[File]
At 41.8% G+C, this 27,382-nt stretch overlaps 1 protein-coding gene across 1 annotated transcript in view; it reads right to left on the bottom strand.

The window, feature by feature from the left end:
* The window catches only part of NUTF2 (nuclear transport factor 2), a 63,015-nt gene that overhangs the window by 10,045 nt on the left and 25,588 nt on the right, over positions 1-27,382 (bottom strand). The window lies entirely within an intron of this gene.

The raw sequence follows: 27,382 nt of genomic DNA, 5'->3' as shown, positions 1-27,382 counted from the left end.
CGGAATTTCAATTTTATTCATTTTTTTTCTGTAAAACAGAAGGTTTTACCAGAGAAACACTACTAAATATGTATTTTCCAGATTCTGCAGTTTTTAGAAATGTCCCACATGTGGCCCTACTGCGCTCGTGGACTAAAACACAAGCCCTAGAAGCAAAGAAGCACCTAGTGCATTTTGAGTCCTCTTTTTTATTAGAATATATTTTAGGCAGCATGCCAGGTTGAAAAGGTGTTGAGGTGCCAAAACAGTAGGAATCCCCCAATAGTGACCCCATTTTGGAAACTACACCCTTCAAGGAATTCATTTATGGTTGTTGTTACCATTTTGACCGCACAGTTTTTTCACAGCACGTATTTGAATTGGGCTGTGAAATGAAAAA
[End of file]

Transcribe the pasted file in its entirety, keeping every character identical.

At 41.8% G+C, this 27,382-nt stretch overlaps 1 protein-coding gene across 1 annotated transcript in view; it reads right to left on the bottom strand.

The window, feature by feature from the left end:
* The window catches only part of NUTF2 (nuclear transport factor 2), a 63,015-nt gene that overhangs the window by 10,045 nt on the left and 25,588 nt on the right, over positions 1-27,382 (bottom strand). The window lies entirely within an intron of this gene.

The raw sequence follows: 27,382 nt of genomic DNA, 5'->3' as shown, positions 1-27,382 counted from the left end.
CGGAATTTCAATTTTATTCATTTTTTTTCTGTAAAACAGAAGGTTTTACCAGAGAAACACTACTAAATATGTATTTTCCAGATTCTGCAGTTTTTAGAAATGTCCCACATGTGGCCCTACTGCGCTCGTGGACTAAAACACAAGCCCTAGAAGCAAAGAAGCACCTAGTGCATTTTGAGTCCTCTTTTTTATTAGAATATATTTTAGGCAGCATGCCAGGTTGAAAAGGTGTTGAGGTGCCAAAACAGTAGGAATCCCCCAATAGTGACCCCATTTTGGAAACTACACCCTTCAAGGAATTCATTTATGGTTGTTGTTACCATTTTGACCGCACAGTTTTTTCACAGCACGTATTTGAATTGGGCTGTGAAATGAAAAA